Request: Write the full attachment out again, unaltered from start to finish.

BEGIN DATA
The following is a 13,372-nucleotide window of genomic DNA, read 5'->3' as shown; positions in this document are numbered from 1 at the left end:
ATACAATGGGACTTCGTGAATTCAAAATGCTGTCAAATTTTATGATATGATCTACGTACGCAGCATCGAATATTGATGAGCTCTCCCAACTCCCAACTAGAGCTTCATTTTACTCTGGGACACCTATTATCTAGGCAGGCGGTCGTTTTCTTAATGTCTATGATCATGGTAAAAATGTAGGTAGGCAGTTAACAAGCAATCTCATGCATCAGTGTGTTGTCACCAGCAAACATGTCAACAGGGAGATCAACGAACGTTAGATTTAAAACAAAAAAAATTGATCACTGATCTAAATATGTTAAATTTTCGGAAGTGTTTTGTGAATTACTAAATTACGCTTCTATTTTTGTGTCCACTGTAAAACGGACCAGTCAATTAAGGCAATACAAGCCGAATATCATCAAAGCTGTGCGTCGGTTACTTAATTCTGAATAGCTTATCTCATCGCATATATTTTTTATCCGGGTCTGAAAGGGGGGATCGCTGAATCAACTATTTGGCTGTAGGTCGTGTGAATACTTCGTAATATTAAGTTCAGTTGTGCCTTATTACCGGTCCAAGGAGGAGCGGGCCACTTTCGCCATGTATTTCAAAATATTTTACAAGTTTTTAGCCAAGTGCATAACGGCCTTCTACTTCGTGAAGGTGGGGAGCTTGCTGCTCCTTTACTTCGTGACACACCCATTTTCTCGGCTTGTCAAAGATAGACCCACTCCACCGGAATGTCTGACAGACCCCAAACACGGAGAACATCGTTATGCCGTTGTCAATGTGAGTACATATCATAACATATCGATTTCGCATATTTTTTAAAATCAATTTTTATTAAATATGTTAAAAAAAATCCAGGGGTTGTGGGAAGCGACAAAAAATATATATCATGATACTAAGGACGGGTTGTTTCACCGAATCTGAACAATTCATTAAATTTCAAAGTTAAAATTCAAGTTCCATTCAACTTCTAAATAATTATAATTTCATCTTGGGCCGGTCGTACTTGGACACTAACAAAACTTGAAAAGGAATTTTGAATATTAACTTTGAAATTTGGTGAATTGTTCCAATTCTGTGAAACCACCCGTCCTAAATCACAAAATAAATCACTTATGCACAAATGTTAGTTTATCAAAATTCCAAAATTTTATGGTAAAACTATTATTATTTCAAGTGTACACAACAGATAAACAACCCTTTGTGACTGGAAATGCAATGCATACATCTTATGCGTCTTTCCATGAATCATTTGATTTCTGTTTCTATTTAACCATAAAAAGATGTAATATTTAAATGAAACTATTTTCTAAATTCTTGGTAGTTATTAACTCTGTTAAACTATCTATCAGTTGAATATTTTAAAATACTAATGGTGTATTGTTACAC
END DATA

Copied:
The following is a 13,372-nucleotide window of genomic DNA, read 5'->3' as shown; positions in this document are numbered from 1 at the left end:
ATACAATGGGACTTCGTGAATTCAAAATGCTGTCAAATTTTATGATATGATCTACGTACGCAGCATCGAATATTGATGAGCTCTCCCAACTCCCAACTAGAGCTTCATTTTACTCTGGGACACCTATTATCTAGGCAGGCGGTCGTTTTCTTAATGTCTATGATCATGGTAAAAATGTAGGTAGGCAGTTAACAAGCAATCTCATGCATCAGTGTGTTGTCACCAGCAAACATGTCAACAGGGAGATCAACGAACGTTAGATTTAAAACAAAAAAAATTGATCACTGATCTAAATATGTTAAATTTTCGGAAGTGTTTTGTGAATTACTAAATTACGCTTCTATTTTTGTGTCCACTGTAAAACGGACCAGTCAATTAAGGCAATACAAGCCGAATATCATCAAAGCTGTGCGTCGGTTACTTAATTCTGAATAGCTTATCTCATCGCATATATTTTTTATCCGGGTCTGAAAGGGGGGATCGCTGAATCAACTATTTGGCTGTAGGTCGTGTGAATACTTCGTAATATTAAGTTCAGTTGTGCCTTATTACCGGTCCAAGGAGGAGCGGGCCACTTTCGCCATGTATTTCAAAATATTTTACAAGTTTTTAGCCAAGTGCATAACGGCCTTCTACTTCGTGAAGGTGGGGAGCTTGCTGCTCCTTTACTTCGTGACACACCCATTTTCTCGGCTTGTCAAAGATAGACCCACTCCACCGGAATGTCTGACAGACCCCAAACACGGAGAACATCGTTATGCCGTTGTCAATGTGAGTACATATCATAACATATCGATTTCGCATATTTTTTAAAATCAATTTTTATTAAATATGTTAAAAAAAATCCAGGGGTTGTGGGAAGCGACAAAAAATATATATCATGATACTAAGGACGGGTTGTTTCACCGAATCTGAACAATTCATTAAATTTCAAAGTTAAAATTCAAGTTCCATTCAACTTCTAAATAATTATAATTTCATCTTGGGCCGGTCGTACTTGGACACTAACAAAACTTGAAAAGGAATTTTGAATATTAACTTTGAAATTTGGTGAATTGTTCCAATTCTGTGAAACCACCCGTCCTAAATCACAAAATAAATCACTTATGCACAAATGTTAGTTTATCAAAATTCCAAAATTTTATGGTAAAACTATTATTATTTCAAGTGTACACAACAGATAAACAACCCTTTGTGACTGGAAATGCAATGCATACATCTTATGCGTCTTTCCATGAATCATTTGATTTCTGTTTCTATTTAACCATAAAAAGATGTAATATTTAAATGAAACTATTTTCTAAATTCTTGGTAGTTATTAACTCTGTTAAACTATCTATCAGTTGAATATTTTAAAATACTAATGGTGTATTGTTACAC